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Electric Vehicles in Singapore

Big changes on the horizon portend an increasing number of Electric Vehicles (EVs) in Singapore. During the Budget 2020 announcement, it was shared that more incentives will be given to early-adopters of EVs in Singapore. There will also be an expansion of the electric car infrastructure to support the phasing out of ICE vehicles in 2040. This implies that Singapore is heading for a big electric overhaul, marking a tide change in the kind of cars that are on the streets right now.

At the moment, the electric car market is an area where not many like to venture. EVs are not the most popular choice of cars to drive in Singapore due to the price. Electric vehicles are still priced prohibitively high, and many models that are available are not the most ideal for driving on the tight city streets of Singapore.

Not to mention, the electric car infrastructure (like charging points) still needs to grow a lot more before EVs can be the mainstream mode of transportation. Unless you have a way to use power from your own home to plug in your EV, the difficulty of finding a station might prove overwhelming.

EVs in popular culture

electric vehicles in Singapore

The increase in the preponderance of electric vehicles won’t just be achieved through tax incentives, though. The older combustion engines will only leave the roads when people generally start to think of EVs as being the smarter, better option. For that reason, it is important to keep track of events that put the public in touch with electric vehicles.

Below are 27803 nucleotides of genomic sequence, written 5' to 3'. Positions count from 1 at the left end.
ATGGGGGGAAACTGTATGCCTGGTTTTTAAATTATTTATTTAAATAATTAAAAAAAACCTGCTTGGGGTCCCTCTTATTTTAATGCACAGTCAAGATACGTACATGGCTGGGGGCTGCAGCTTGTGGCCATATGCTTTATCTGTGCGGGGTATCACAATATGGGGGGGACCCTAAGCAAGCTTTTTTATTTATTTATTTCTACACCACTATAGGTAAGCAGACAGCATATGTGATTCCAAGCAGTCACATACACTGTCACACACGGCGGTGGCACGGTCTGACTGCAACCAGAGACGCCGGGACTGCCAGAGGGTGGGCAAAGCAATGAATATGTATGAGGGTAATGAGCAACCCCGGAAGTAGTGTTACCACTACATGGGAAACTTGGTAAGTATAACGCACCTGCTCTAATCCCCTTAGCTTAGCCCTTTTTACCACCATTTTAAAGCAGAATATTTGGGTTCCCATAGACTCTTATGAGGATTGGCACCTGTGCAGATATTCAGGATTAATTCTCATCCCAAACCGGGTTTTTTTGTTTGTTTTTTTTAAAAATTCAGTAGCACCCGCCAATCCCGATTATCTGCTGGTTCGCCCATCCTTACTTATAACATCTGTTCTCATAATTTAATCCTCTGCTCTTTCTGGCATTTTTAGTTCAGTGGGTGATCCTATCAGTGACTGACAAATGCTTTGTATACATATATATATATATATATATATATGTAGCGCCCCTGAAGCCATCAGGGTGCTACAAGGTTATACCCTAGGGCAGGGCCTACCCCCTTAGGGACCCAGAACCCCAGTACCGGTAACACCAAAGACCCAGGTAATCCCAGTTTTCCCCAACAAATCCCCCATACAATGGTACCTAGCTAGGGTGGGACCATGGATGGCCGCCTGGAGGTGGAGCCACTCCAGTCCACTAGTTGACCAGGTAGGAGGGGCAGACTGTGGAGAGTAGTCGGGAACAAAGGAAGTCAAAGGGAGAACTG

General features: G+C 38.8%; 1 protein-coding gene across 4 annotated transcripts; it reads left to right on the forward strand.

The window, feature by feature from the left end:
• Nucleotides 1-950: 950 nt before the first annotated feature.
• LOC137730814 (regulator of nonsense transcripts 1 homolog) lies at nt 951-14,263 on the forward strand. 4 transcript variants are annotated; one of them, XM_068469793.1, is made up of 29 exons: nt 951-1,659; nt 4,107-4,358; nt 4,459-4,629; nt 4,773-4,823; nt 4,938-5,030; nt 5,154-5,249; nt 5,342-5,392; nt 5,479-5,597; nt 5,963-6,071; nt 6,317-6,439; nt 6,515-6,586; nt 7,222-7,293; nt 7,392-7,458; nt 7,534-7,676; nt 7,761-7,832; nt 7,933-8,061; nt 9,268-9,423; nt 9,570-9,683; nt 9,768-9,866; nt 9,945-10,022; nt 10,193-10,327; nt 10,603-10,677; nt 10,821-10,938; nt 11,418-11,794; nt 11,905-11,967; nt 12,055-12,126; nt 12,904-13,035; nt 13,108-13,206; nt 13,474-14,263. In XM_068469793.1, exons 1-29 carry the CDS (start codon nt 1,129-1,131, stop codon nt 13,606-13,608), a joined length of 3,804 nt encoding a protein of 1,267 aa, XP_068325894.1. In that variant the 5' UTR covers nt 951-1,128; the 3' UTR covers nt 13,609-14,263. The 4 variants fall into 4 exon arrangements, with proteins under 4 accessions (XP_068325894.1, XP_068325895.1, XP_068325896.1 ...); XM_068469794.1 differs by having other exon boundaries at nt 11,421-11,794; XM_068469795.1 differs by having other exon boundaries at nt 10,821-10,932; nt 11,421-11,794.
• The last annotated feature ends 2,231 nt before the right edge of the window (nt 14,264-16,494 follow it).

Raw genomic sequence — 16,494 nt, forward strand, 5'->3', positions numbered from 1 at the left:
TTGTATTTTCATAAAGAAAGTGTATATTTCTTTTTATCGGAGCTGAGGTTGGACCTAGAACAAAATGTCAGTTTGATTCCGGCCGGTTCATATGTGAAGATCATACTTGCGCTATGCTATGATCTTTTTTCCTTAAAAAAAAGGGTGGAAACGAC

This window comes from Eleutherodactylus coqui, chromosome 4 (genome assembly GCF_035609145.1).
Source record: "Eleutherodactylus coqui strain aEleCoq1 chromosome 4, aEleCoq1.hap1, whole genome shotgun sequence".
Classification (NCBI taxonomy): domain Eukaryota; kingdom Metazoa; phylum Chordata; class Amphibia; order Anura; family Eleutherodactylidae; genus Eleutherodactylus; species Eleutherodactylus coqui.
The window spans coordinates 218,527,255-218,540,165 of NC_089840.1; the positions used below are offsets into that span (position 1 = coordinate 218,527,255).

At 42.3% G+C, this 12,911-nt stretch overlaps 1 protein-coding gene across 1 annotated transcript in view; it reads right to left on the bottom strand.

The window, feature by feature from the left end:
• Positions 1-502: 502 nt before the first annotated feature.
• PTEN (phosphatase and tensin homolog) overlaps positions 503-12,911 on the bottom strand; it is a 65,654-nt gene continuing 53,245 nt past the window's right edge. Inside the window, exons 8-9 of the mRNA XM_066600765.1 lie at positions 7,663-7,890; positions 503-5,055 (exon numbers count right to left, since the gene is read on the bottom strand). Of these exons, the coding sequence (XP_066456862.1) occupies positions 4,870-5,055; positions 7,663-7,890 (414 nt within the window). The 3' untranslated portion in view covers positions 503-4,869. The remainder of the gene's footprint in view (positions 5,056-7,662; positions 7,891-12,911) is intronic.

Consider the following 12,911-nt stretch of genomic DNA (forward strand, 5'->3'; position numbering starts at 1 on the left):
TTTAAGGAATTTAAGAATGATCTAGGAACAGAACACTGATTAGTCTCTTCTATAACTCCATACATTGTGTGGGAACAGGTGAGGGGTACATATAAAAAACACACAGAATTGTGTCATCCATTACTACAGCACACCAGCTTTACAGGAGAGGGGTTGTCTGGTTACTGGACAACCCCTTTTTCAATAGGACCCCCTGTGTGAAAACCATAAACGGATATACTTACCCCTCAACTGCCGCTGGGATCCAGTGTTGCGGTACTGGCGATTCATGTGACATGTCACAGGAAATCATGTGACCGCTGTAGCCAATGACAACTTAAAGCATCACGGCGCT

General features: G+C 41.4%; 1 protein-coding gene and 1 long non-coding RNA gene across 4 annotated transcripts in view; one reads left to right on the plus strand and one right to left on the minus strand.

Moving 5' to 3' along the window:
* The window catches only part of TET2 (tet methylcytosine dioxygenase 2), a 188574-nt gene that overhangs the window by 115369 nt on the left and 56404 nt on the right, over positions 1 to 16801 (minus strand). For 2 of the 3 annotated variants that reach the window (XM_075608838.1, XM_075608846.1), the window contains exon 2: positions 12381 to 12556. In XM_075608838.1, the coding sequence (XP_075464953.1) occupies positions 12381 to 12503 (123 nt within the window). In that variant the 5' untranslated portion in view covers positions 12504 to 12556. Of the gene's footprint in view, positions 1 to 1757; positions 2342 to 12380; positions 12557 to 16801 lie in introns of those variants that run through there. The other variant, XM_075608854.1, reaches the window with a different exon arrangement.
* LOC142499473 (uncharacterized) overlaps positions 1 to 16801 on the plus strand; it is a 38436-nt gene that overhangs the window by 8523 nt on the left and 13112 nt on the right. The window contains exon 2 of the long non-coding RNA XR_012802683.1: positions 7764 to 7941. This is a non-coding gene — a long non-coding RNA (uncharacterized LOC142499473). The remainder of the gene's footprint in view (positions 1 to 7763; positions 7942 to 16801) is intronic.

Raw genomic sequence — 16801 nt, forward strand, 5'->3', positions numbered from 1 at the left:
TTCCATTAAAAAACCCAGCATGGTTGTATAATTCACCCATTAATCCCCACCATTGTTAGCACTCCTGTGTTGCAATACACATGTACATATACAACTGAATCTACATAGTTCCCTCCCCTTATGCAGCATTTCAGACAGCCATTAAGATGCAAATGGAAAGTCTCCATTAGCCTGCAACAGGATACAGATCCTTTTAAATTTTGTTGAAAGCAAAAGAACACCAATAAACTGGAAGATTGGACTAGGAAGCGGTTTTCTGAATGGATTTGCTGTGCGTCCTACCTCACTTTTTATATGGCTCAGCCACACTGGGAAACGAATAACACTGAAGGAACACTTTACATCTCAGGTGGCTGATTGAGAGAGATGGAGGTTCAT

In May 2019, Giti Tire sponsored a race for all-electric touring vehicles in China. Cars competed in an SUV format where each vehicle could perform using only electric power. The cars used specially outfitted tires from sponsor Giti and showcased the power that these electric vehicles have available to them.

Seeing electric vehicles even at the highest echelons of racing shows consumers that these cars can perform up to the same standards as combustion engines. Of course, the average commuter will never need to pass another car while driving 150 mph, but that doesn’t mean they don’t want a car that’s capable of such a feat.

The electric vehicle tour might well do as much or more work than simple tax incentives to encourage a consumer to consider electric vehicles.

Achieving price parity

One of the problems that push people away from purchasing an electric vehicle is the relative price of the EV to a traditional combustion engine car. Especially in Southeast Asia, the EV can be much more expensive than the traditional car. Even with cost savings over time due to the fact the EV doesn’t use gasoline are often not enough for consumers to make the switch.

All around the world, though, prices on electric vehicles are coming down. Key components like the battery system are becoming cheaper and easier to produce every day, meaning that very soon we will live in a world where consumers have comparable electric and gasoline vehicles at the same price point.